When Life Gives You LemonsI’ve had to pick more lemons than I can immediately use, because the tree is so full of fruit that many of the branches were bent all the way to the ground. So many lemons. Yesterday I preserved my first jarful of the season – cut about six of the big Meyer lemons into quarters, almost, leaving them attached at one end, then pour salt inside each, then press them down into the jar, then fill to the top with juice from another two or three lemons. After a couple of weeks in a dark corner on the counter, I’ll refrigerate them and they’ll be ready to use. It’s the rind you’re preserving. And you can mince it up and add it to any dish for a great citrus zing.

Then there are these Aji Limon pepper plants that won’t stop producing. The chilies are yellow and narrow and about an inch and a half long. And pretty hot, with a fruity aftertaste some describe as lemony. I’ve been harvesting a *lot* of them. After making a nice jar of hot sauce and a lot of salsa, I still seemed to have as many as when I started.

As luck would have it, I learned from the Google box that you can combine these peppers with Meyer lemons and make some damn fine hot pepper jelly. So I did:

Aji Lemon Jelly

Hot Pepper HarvestIngredients:
→ Two bell peppers or three sweet frying peppers, finely chopped (I used Argentina heirloom Aconcagua peppers)
→ A dozen Aji Limon peppers, seeds and membranes removed, minced (and you might want to wear kitchen gloves while handling these bad boys, or else be very careful who and what you touch with your hot-pepper fingers)
→ Juice of three lemons, or 1.5 cups of juice (if you don’t have that much juice, you can add white vinegar to get the full 1.5 cups)
→ Zest of two lemons
→ 6.5 cups of sugar
→ 1 tsp. of butter
→ I packet of standard fruit pectin
→ 7-9 glass one-pint canning jars, with lid rings and tops

Wash the jars and lids. Simmer the jars in a canner or large pot of hot water, and put the lid rings and tops in a smaller pan of simmering water.

Stir the sweet and hot peppers, the lemon zest and the juice into a large pan and turn the heat on high. Stir the mixture and allow it to reach a full rolling boil. Add the butter to keep the foaming down.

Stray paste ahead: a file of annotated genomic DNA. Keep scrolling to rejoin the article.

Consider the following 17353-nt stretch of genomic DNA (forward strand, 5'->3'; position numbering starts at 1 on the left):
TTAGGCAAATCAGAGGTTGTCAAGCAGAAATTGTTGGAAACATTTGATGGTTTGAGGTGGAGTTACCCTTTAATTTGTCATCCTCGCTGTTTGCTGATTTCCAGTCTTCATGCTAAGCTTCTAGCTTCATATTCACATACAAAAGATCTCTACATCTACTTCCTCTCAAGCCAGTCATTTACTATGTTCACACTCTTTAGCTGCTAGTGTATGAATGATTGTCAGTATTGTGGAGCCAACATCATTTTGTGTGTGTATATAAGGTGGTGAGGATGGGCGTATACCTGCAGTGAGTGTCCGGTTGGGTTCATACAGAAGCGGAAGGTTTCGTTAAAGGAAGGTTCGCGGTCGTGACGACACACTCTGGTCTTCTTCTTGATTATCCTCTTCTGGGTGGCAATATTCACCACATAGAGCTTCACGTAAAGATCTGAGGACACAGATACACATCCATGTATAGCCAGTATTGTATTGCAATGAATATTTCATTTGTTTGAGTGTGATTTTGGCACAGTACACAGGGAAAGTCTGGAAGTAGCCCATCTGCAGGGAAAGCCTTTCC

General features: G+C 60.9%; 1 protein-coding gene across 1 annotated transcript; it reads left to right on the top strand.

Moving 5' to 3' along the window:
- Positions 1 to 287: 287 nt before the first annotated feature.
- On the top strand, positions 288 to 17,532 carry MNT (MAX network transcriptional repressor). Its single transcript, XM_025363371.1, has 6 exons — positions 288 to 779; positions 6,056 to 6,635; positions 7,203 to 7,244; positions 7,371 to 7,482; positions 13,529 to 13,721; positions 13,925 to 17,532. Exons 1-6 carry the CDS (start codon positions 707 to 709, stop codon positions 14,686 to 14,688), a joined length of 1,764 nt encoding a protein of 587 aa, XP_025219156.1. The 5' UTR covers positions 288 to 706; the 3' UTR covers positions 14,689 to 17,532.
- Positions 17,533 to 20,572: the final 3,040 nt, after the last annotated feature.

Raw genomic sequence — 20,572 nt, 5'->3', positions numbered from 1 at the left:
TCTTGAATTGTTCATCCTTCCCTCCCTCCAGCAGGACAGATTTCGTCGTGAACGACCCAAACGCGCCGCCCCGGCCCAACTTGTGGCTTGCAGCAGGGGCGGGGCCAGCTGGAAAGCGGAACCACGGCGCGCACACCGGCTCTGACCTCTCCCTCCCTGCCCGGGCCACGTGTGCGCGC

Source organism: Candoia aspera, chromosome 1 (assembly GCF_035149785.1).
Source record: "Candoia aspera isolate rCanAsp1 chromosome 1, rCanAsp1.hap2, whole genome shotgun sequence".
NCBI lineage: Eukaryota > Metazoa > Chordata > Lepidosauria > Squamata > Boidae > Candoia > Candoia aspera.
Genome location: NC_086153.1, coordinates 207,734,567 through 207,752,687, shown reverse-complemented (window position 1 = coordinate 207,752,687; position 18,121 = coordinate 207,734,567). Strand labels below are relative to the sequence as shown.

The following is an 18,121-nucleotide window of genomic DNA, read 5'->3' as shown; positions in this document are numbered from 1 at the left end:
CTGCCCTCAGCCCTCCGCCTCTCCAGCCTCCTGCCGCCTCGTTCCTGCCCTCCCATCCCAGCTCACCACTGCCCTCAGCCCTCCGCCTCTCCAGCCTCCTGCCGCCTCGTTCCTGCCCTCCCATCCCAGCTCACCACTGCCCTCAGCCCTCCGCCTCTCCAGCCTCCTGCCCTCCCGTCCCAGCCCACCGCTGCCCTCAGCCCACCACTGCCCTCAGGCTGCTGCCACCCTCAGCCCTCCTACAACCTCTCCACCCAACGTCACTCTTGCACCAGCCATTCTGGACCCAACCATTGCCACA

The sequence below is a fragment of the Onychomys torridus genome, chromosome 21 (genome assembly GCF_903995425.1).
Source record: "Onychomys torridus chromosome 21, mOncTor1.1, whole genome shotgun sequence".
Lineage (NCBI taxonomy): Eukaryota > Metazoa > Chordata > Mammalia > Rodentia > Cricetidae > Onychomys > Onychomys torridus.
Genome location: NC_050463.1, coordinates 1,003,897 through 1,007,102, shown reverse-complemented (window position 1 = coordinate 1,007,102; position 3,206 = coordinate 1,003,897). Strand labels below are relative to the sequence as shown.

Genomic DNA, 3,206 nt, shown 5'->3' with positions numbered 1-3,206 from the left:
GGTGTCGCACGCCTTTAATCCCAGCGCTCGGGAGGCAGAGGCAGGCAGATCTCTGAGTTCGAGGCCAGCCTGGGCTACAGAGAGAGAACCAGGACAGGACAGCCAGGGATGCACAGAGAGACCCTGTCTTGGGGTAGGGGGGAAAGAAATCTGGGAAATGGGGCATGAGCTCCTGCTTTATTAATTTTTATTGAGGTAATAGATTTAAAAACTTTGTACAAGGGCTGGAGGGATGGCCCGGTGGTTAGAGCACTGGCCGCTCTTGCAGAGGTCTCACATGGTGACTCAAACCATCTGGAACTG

Stir in the pouch of pectin, wait for the ingredients to reach a full rolling boil again and allow it to boil for exactly one more minute, then remove from heat.

Skim off any foam and then ladle the hot jelly into the pint jars, filling them to within an eighth of an inch of the top. Use a damp paper towel to wipe any excess jelly off of the jar, then put a top on the jar and screw the lid ring on snugly. Once all the jars are full, put them back into the canner or large pot, make sure the water is deep enough that they are at least an inch under the surface, and then bring to a gentle boil. Boil the jars for 10 minutes, and you’re done.

Use tongs to lift the jars out of the hot water and onto a rack or cutting board. Within a minute or less, you should hear a clicking sound come from each jar as the tops seal. At this point the jelly may appear to be very runny, but as it cools off in the jars, the pectin should cause it to thicken nicely.

My first batch gave me about 6 and a half pints of jelly. I sealed up and saved six jars and used the extra half-pint for immediate taste-testing. Wonderful, hot and sweet, and with a pretty good color, too.

There’s no reason you couldn’t use the same recipe with serranos or other similar-sized hot chilies. However, if you have habaneros, try using just 3-4 peppers, not a dozen, or you might hurt yourself and your breakfast guests.

Also posted in Food, Fruit, Garden

Easter Beets

Morning Beet PatrolHere’s the answer to the question Do beets grow in South Texas? These are some of the second harvest of a couple rows we planted in January. Next year, more rows starting in November.

A few weeks ago we roasted some individually wrapped in aluminum foil and drizzled with olive oil, then served with crumbled bacon and onions over steamed beet greens, accented by a vinaigrette dressing. They were delicious.

Disclosure: The next day after you eat them, they make you pee pink.

Also posted in Garden